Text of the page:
Implementing designs in front-end requires so much back-and-forth with designers -- "what should happen when this text overflows, what should happen if the viewport width doesn't fit this", etc etc etc. I wish this stuff would just be built in to visual design tools, zero code required, and map perfectly to software implementation. It's silly that it's almost 2020 and we still have to manually map this stuff to code.
The first obvious challenge is consistent rendering and performance. The sheer number of targets is overwhelming - browser/ios/android/tv/etc.
The second less obvious challenge is to clearly distinguish what designers are responsible for, vs what developers are responsible for. Some things are easy - "what should the text color be", for example. Other things, like determining accessibility roles, are less obvious.
There needs to be a tool that allows designers and developers to collaborate while maintaining control over their own domain. Not an easy thing to pull off.
To address a couple common questions:
Q: Is Basalt open source? A: Not yet, but it will be. The language is still under heavy development, and it's currently being completely rewritten in Racket. I'm waiting until it's a bit more stable to release the code.
Q: Are there plans for a GUI tool? A: Yes, I think it would be awesome to have a GUI tool! It seems like a hard problem to implement this, so it might take some time. The live preview is the best that I have currently.
I'd love to explore what's possible with Basalt in a language I'm comfortable in, and integrate it with my favorite tooling.
I've been longing for a 2D diagramming tool with just this feature. Unfortunately there are not many options. Solvespace seemed the most promising last I looked: http://solvespace.com/index.pl
I hope in the future there are GUI tools that can help with designing Basalt documents.
Exactly. That's the right way to do layout, with a constraint-based GUI. The high-end CAD products have had this for well over a decade. The CAD people can even do constraints on curves, like having a line be tangent to a circle or an arc and line meet with equal tangents. This is far beyond what the HTML crowd even aspires to.
The Basalt people, though, have a textural interface for graphic design, which is pounding a screw. Ask any graphic designer.
Like others (apparently), I started writing a system remarkably similar to this earlier this year. I just wanted to generate some simple diagrams programmatically, and went down the rabbit hole of creating a Python library to combine Z3 with SVG generation. For whatever reason, I was getting awful performance from Z3, so I started writing my own constraint solver. That ended up being a lot more of a pain than I had the patience to deal with, so I abandoned it.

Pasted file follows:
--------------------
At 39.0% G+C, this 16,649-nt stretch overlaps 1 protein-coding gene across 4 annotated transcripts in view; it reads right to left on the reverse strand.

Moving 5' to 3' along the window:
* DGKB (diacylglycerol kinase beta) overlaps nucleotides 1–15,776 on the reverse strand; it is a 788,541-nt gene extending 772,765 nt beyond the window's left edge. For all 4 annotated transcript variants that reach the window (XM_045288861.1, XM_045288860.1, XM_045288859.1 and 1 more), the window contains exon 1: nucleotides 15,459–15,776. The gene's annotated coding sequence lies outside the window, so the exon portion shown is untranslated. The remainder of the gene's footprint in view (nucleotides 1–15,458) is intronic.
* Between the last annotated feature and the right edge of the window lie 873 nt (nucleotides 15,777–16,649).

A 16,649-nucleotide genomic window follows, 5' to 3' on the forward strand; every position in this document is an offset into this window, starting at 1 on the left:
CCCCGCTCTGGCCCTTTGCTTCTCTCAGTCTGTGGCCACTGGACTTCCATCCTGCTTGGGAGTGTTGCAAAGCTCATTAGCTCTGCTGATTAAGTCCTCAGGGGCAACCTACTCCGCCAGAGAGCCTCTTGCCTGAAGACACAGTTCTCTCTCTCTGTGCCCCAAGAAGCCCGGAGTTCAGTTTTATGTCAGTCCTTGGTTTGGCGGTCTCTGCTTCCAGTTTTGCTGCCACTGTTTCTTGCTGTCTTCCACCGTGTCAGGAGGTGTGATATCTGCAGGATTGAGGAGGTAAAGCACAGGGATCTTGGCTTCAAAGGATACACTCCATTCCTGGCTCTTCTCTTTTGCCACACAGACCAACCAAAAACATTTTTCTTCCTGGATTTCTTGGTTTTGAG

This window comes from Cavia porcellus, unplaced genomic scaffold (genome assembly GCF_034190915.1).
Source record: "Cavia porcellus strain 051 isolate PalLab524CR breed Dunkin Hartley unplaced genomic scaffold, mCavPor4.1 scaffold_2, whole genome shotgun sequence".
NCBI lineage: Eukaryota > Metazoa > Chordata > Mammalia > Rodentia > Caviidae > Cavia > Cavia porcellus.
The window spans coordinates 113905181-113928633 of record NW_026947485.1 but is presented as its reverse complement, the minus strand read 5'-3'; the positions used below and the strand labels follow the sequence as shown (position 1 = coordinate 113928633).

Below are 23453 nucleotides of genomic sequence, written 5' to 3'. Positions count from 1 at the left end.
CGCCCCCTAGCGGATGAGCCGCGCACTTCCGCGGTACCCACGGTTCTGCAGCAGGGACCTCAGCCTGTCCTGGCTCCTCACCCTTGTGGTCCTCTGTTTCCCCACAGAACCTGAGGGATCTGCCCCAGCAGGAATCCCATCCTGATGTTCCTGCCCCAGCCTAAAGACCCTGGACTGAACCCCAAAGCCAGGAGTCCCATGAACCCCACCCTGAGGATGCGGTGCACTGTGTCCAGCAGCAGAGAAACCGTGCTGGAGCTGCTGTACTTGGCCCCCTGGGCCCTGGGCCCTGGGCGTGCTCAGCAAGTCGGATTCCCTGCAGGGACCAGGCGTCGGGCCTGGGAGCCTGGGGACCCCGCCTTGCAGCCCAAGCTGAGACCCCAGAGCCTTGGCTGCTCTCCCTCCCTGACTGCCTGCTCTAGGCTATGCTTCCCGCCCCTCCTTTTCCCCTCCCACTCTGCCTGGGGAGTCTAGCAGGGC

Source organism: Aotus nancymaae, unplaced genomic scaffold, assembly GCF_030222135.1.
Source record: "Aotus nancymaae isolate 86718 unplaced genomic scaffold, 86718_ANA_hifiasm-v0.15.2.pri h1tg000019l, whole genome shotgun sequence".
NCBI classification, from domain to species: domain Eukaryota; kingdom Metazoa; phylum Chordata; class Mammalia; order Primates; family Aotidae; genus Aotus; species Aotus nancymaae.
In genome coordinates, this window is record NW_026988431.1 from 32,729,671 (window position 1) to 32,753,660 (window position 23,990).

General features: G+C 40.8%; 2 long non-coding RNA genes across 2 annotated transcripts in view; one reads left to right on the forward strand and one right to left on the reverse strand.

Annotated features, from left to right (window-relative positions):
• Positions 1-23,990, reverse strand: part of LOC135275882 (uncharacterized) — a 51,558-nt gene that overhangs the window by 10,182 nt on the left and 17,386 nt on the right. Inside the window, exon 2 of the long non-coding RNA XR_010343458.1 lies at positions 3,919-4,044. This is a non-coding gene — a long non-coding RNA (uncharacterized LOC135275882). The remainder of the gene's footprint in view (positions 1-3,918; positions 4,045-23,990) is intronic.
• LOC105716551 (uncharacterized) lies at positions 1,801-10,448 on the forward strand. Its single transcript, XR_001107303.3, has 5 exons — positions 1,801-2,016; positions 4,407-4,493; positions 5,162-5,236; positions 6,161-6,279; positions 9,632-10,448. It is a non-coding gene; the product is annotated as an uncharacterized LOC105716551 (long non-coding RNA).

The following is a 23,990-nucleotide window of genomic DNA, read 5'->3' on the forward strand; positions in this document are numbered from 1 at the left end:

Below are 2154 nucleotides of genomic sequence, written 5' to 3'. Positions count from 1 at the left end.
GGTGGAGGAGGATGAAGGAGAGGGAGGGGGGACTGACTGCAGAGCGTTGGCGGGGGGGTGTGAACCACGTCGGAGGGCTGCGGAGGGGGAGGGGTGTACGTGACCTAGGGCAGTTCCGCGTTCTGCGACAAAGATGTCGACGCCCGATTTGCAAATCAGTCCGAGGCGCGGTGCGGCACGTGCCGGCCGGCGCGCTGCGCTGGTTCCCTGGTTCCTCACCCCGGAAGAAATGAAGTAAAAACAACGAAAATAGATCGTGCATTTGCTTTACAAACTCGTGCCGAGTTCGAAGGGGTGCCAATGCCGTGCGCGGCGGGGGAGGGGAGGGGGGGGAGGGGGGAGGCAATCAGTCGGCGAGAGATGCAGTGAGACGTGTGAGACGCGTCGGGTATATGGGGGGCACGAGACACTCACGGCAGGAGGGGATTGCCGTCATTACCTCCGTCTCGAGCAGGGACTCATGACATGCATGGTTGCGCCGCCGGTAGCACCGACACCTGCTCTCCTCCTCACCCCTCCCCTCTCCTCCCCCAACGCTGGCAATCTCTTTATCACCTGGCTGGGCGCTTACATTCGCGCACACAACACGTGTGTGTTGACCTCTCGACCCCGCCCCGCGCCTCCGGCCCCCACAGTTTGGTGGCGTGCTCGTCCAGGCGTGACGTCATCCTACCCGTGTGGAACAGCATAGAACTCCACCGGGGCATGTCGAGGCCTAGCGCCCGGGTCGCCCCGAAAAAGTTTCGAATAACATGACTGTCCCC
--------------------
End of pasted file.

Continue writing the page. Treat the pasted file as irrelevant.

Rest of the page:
Hi. I've been using Illustrator as my main art tool for most of twenty years.
1. Draw a circle. Give it a stroke in some color.
2. Open the Appearance palette.
3. Using the button at the bottom of the Appearance palette, add a new stroke. Make it another color.
4. Select this stroke and add effect>convert to shape>rectangle, relative sizing, add 0pt in X and Y.
5. Add effect>distort and transform>transform to the stroke. 70% in X and Y.
6. Open the Graphic Style palette and make a new style. Give it a name.
7. Visit the Appearance palette's menu and turn off "new objects have basic appearance".
8. Select the Graphic Style you made, draw some circles using it.
9. Turn off the Transform effect in the Appearance palette; hit 'redefine Graphic Style' and watch every circle change.
While your later examples like "make a little graph constrained to a shield" are more complex to make, there's still ways AI could help you do this stuff - you could maybe make a pattern brush with a circle for the end and corner pieces, and empty space for the main body, pile that on top of a plain stroke, and quickly drag some points around until you had a shape you like.
Eventually your examples get out of the territory of things I'd consider sane to do automatically in the tools AI has. But it can do more than you think.
okay enough procrastinating back to drawing my crazy comic in AI :)
If you want to have a square inset into a circle in Affinity Designer, you:
- Draw a circle.
- Create a square from the middle of the circle outwards. The square will _constraint_ perfectly to the circle.
If you want to do the reverse (circle inside square), it's even easier since the bounding box of the 2 objects is one and the same ...
I have the feeling that the author is simply unfamiliar with current design programs. Those haven't stagnated like one might think from the article.
I've seen some drawing software once that was particularly nice in that it pasted under your mouse (instead of next to the copied object, or in the middle of your viewport, etc.). Unfortunately, I can't remember which software was that.
Given you seem to focus on diagram layout, is the added complexity in defining and solving arbitrary constraints worth the power you get out of having them? Or, can you give an example use of arbitrarily powerful constraints?
More about it: http://www.zeldman.com/2018/05/02/transcript-intrinsic-web-d...
You can deeply nest Autolayout frames.
For example to get the max between v0 and v1 you can use those 3 constraints:
[v0 > limit @ priority1, v1 > limit @ priority1, limit == -infinity @ priority0]
|limit| contains the max, which you can use in other constraints.